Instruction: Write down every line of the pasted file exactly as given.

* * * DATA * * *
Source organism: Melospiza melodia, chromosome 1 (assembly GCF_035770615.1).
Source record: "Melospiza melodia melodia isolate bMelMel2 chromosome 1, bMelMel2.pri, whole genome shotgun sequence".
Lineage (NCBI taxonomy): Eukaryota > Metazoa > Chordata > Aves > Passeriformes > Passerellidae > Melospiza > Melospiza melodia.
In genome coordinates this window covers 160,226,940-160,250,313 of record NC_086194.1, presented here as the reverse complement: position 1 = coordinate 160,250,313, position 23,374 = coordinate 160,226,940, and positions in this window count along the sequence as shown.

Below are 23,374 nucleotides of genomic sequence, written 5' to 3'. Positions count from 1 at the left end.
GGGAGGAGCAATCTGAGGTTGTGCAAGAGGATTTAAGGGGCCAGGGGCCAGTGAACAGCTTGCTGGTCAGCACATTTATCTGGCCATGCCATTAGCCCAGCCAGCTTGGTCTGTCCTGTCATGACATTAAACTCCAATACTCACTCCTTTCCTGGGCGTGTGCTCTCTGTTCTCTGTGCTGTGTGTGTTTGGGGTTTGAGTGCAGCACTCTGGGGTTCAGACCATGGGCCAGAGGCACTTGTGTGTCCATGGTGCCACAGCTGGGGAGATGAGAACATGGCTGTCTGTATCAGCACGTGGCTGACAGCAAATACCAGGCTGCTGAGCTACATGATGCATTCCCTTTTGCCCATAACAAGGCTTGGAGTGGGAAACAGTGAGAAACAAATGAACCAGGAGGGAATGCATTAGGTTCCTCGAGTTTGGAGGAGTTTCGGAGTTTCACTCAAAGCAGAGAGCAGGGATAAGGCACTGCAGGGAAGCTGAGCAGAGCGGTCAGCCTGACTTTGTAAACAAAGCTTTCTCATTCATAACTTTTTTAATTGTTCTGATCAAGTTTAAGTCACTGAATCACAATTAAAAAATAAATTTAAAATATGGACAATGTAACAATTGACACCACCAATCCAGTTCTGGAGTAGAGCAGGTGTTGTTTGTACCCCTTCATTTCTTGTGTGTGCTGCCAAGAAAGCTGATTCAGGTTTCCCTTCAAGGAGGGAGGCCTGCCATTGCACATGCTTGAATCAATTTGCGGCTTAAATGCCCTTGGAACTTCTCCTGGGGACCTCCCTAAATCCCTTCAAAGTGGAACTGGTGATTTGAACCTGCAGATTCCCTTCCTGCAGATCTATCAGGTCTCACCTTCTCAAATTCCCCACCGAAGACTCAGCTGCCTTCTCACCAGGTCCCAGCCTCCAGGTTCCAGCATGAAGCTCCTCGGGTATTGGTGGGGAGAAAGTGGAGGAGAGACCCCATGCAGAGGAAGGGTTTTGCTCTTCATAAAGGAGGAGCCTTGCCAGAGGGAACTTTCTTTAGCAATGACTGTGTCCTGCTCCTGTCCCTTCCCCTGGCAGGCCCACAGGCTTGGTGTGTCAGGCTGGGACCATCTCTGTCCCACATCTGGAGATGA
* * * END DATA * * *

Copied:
Source organism: Melospiza melodia, chromosome 1 (assembly GCF_035770615.1).
Source record: "Melospiza melodia melodia isolate bMelMel2 chromosome 1, bMelMel2.pri, whole genome shotgun sequence".
Lineage (NCBI taxonomy): Eukaryota > Metazoa > Chordata > Aves > Passeriformes > Passerellidae > Melospiza > Melospiza melodia.
In genome coordinates this window covers 160,226,940-160,250,313 of record NC_086194.1, presented here as the reverse complement: position 1 = coordinate 160,250,313, position 23,374 = coordinate 160,226,940, and positions in this window count along the sequence as shown.

Below are 23,374 nucleotides of genomic sequence, written 5' to 3'. Positions count from 1 at the left end.
GGGAGGAGCAATCTGAGGTTGTGCAAGAGGATTTAAGGGGCCAGGGGCCAGTGAACAGCTTGCTGGTCAGCACATTTATCTGGCCATGCCATTAGCCCAGCCAGCTTGGTCTGTCCTGTCATGACATTAAACTCCAATACTCACTCCTTTCCTGGGCGTGTGCTCTCTGTTCTCTGTGCTGTGTGTGTTTGGGGTTTGAGTGCAGCACTCTGGGGTTCAGACCATGGGCCAGAGGCACTTGTGTGTCCATGGTGCCACAGCTGGGGAGATGAGAACATGGCTGTCTGTATCAGCACGTGGCTGACAGCAAATACCAGGCTGCTGAGCTACATGATGCATTCCCTTTTGCCCATAACAAGGCTTGGAGTGGGAAACAGTGAGAAACAAATGAACCAGGAGGGAATGCATTAGGTTCCTCGAGTTTGGAGGAGTTTCGGAGTTTCACTCAAAGCAGAGAGCAGGGATAAGGCACTGCAGGGAAGCTGAGCAGAGCGGTCAGCCTGACTTTGTAAACAAAGCTTTCTCATTCATAACTTTTTTAATTGTTCTGATCAAGTTTAAGTCACTGAATCACAATTAAAAAATAAATTTAAAATATGGACAATGTAACAATTGACACCACCAATCCAGTTCTGGAGTAGAGCAGGTGTTGTTTGTACCCCTTCATTTCTTGTGTGTGCTGCCAAGAAAGCTGATTCAGGTTTCCCTTCAAGGAGGGAGGCCTGCCATTGCACATGCTTGAATCAATTTGCGGCTTAAATGCCCTTGGAACTTCTCCTGGGGACCTCCCTAAATCCCTTCAAAGTGGAACTGGTGATTTGAACCTGCAGATTCCCTTCCTGCAGATCTATCAGGTCTCACCTTCTCAAATTCCCCACCGAAGACTCAGCTGCCTTCTCACCAGGTCCCAGCCTCCAGGTTCCAGCATGAAGCTCCTCGGGTATTGGTGGGGAGAAAGTGGAGGAGAGACCCCATGCAGAGGAAGGGTTTTGCTCTTCATAAAGGAGGAGCCTTGCCAGAGGGAACTTTCTTTAGCAATGACTGTGTCCTGCTCCTGTCCCTTCCCCTGGCAGGCCCACAGGCTTGGTGTGTCAGGCTGGGACCATCTCTGTCCCACATCTGGAGATGA